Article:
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While Americans were preparing for Thanksgiving last Wednesday afternoon, the Federal Reserve moved forward with its "Central Bank Digital Currency" program, and that wasn't the only controversial policy that was rolled out while you weren’t watching.

On the radio program, Glenn Beck reviewed the latest financial stories you may have missed over the holiday weekend, including how Biden's pause on student loan payments may be extended again and yet another sketchy Hunter Biden investment.

"You might have missed what happened Wednesday afternoon at the Fed," Glenn began. "They started their CBDC, Central Bank Digital Currency. Yes, the Fedcoin is here. Now they rolled it out on Wednesday — I mean, that was the only day they could do it, you know, because they've been denying that any of this stuff was happening. But they could only get it [launched] when no one was paying attention. So they rolled it out, and it's in its beta test now."

"By the way, India just rolled out its retail pilot program for digital rupees as well. But don't worry," he continued. "Maybe we should start having the conversation of, 'Gosh, this looks like the mark of the beast.' I mean, doesn't it? But surely it's not. Of course not. Not from the U.S. government. They never do anything underhanded or evil. Never."

Watch the video clip below. Can't watch? Download the podcast here.

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BIGGER than Tiananmen Square? Here's what the China protests are REALLY about

(Left) Photo by Kevin Frayer/Getty Images/ (Right) Video screenshot

China has been locking its citizens down for over two years under its zero-COVID policy, and it's becoming more and more clear that this isn’t just about COVID but something much more serious: slavery and control. Now it looks like many citizens have had enough. Protests are currently spreading throughout China and, unlike during the Tiananmen Square protests, the word is getting out.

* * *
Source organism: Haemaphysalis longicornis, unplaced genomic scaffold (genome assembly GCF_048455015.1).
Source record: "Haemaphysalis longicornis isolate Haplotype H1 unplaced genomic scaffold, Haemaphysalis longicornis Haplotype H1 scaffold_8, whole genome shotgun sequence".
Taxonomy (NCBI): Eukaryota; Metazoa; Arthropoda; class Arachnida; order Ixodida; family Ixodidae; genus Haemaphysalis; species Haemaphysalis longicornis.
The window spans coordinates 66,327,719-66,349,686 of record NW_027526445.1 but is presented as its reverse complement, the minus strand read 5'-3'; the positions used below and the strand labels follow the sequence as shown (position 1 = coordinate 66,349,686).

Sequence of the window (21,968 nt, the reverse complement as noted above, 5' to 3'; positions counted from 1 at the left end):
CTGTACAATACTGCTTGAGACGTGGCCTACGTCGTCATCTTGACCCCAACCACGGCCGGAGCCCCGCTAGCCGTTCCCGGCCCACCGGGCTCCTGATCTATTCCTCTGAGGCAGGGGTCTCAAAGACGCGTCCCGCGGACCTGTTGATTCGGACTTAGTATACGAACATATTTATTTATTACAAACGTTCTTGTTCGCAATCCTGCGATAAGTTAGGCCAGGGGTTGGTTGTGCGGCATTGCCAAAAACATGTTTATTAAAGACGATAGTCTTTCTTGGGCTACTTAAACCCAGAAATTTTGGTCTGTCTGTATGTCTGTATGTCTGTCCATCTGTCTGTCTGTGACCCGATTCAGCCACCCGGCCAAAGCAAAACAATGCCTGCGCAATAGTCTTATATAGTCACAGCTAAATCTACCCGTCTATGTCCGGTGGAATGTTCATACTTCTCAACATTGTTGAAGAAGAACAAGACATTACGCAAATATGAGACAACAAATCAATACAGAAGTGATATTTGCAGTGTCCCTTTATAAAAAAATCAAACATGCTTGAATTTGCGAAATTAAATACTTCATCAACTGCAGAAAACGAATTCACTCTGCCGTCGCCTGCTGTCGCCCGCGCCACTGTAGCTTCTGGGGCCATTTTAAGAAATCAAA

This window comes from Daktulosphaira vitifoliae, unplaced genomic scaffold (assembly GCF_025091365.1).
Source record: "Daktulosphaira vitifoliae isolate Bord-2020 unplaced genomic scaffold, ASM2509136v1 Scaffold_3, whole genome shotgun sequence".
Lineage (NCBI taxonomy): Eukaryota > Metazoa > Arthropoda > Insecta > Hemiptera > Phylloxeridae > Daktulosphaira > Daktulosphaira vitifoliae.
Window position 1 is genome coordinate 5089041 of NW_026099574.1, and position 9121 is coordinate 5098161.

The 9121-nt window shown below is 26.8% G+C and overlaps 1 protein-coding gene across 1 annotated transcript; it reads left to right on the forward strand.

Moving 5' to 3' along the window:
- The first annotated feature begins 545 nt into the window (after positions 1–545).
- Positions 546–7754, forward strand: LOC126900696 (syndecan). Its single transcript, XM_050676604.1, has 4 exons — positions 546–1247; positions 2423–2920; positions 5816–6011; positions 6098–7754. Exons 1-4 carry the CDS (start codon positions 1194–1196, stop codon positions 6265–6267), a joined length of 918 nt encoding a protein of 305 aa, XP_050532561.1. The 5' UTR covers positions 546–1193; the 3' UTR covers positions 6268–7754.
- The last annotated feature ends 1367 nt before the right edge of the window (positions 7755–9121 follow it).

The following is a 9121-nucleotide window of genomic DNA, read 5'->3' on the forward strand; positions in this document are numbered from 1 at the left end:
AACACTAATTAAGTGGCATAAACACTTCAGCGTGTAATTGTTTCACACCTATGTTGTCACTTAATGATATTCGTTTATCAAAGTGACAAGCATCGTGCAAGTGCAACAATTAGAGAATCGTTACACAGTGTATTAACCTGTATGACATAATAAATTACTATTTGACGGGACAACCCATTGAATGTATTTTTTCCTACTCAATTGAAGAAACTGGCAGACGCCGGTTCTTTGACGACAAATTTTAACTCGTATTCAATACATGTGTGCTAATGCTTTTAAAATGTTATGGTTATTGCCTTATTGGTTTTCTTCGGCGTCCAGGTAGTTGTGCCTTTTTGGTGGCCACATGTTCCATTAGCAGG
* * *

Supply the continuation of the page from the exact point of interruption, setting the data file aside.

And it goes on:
On Monday's radio program, Glenn Beck looked into the protests' "real motivations," explained how they’re different from the 1989 protests at Tiananmen Square, and predicted how these events are a "game-changer for the entire world."

Watch the video clip below. Can't watch? Download the podcast here.

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The American Journey Experience is the new home of the car Orson Welles gave to Rita Hayworth. Orson Welles gave this car to his future wife Rita Hayworth for her 24th birthday.

George Orson Welles was an American actor, director, producer, and screenwriter who is remembered for his innovative and influential work in film, radio and theatre. He is considered to be among the greatest and most influential filmmakers of all time and his work has had a great impact on American culture.

Every year as Thanksgiving approaches, the fear of politics being brought up at the dinner table is shared by millions around the country. But comedian Jamie Kilstein has a guide for what you should do to avoid the awkward political turmoil so you can enjoy stuffing your face full of turkey.

Kilstein joined "The Glenn Beck Program" to dissect exactly how you can handle those awkward, news-related discussions around the table on Thanksgiving and provided his 3-step guide to help you survive the holidays with your favorite, liberal relatives: Find common ground, don’t take obvious bait, and remember that winning an argument at the cost of a family member won’t fix the issue you’re arguing about.

Watch the video clip below. Can't watch? Download the podcast here.

Want more from Glenn Beck?

To enjoy more of Glenn’s masterful storytelling, thought-provoking analysis, and uncanny ability to make sense of the chaos, subscribe to BlazeTV — the largest multi-platform network of voices who love America, defend the Constitution, and live the American dream.